Thurber, James (1894-1961) - Research Article from St. James Encyclopedia of Popular Culture

This encyclopedia article consists of approximately 3 pages of information about Thurber, James (1894-1961).
This section contains 807 words
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Ohio-born satirical writer James Thurber was most noted for his ability to illustrate, through the use of humor, the frailties of human beings in a world seemingly dominated by forces of their own making. His primary media, the short story and his famous pen-andink cartoon sketches, have served as models for later critics and observers of the social scene who write in a casual style reminiscent of the New Yorker, which began publication in the 1920s and for which Thurber was a regular contributor. Much of his work, including his writings and drawings of animals, especially dogs, and the unforget-table Walter Mitty have become permanent fixtures in American literary folklore.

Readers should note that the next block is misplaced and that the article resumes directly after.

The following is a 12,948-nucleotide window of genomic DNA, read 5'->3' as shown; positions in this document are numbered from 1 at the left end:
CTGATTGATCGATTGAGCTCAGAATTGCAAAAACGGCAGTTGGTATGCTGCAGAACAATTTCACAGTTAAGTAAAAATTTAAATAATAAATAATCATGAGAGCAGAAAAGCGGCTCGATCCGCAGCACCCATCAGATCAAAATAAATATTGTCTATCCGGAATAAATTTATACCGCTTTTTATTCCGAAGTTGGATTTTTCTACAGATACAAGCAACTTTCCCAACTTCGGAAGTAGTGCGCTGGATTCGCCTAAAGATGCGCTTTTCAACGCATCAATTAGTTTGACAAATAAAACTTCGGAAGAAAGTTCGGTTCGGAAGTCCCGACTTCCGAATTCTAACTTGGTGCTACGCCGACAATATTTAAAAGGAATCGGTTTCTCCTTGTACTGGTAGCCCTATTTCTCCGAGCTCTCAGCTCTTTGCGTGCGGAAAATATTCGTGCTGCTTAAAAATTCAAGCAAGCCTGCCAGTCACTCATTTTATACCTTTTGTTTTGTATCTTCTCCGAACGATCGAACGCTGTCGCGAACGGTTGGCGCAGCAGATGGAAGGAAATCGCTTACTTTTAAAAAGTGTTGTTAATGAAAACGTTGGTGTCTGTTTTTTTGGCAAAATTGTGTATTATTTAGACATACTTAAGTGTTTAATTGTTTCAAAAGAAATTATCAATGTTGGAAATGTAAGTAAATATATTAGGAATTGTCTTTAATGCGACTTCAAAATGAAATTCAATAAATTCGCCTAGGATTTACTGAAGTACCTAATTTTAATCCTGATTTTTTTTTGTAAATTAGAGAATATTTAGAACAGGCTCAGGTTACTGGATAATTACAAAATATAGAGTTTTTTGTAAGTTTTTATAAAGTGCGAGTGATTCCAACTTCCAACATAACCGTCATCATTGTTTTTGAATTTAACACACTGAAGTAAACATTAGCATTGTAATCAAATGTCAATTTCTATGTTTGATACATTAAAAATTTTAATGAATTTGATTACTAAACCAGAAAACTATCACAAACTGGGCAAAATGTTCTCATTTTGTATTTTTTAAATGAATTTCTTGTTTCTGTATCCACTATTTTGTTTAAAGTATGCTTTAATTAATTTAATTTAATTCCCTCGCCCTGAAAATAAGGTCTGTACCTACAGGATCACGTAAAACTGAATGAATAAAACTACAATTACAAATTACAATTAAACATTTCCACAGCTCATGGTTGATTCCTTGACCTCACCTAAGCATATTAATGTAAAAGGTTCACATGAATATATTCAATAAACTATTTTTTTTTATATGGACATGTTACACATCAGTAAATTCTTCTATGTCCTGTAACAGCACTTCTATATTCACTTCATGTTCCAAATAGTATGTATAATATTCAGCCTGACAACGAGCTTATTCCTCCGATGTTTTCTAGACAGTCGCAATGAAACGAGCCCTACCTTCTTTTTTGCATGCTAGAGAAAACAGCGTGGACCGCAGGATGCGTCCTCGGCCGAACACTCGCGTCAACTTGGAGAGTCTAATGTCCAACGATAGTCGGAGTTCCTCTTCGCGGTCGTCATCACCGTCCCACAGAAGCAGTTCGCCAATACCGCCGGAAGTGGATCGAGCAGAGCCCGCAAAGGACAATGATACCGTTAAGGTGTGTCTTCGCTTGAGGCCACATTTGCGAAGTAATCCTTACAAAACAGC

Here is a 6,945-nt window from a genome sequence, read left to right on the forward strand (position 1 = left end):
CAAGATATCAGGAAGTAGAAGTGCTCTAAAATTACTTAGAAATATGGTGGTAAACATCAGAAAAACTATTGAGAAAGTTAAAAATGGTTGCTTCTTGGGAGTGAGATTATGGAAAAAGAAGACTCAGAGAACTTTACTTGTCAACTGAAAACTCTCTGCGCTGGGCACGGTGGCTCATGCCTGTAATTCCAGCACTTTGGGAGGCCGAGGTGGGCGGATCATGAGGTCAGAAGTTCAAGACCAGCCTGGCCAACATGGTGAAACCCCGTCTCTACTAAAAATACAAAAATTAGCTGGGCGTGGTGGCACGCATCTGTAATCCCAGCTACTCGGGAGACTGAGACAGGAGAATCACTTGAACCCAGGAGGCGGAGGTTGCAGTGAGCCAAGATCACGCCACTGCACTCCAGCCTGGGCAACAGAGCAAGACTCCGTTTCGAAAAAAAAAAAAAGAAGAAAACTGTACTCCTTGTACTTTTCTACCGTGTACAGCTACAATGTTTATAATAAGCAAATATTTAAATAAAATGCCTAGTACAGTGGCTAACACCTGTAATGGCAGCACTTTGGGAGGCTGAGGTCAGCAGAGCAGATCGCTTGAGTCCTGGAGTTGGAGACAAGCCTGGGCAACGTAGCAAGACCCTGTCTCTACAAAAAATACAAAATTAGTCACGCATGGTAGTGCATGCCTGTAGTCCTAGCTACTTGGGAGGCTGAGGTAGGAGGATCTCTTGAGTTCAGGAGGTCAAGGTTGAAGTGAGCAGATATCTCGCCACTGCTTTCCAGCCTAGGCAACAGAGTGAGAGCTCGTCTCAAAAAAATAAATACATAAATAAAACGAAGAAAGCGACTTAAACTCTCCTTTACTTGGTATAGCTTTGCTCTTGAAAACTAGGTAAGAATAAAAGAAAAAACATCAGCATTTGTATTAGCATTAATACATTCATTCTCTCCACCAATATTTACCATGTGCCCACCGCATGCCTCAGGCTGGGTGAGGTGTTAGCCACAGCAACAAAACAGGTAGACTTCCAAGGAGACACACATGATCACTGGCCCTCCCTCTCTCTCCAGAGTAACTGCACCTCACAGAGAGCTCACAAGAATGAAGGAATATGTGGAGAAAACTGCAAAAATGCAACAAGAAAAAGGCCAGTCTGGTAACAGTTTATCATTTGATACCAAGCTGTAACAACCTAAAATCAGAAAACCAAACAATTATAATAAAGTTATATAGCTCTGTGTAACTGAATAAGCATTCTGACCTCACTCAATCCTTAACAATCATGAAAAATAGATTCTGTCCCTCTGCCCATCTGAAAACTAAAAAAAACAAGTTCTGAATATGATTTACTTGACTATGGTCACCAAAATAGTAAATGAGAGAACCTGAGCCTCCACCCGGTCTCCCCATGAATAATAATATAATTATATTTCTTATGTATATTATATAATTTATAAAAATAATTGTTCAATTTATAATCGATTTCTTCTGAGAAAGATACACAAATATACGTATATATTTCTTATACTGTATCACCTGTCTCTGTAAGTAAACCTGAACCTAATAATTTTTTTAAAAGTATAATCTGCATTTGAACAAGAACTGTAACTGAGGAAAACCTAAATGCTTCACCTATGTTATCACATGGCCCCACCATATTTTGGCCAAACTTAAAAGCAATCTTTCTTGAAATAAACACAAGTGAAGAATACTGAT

Thurber was born in Columbus in 1894, during a time when the United States was experiencing great change due to the forces of industrial development: explosive urban growth, immigration, labor upheavals, and the dizzying pace...

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This section contains 807 words
(approx. 3 pages at 300 words per page)
Buy the Thurber, James (1894-1961) Encyclopedia Article
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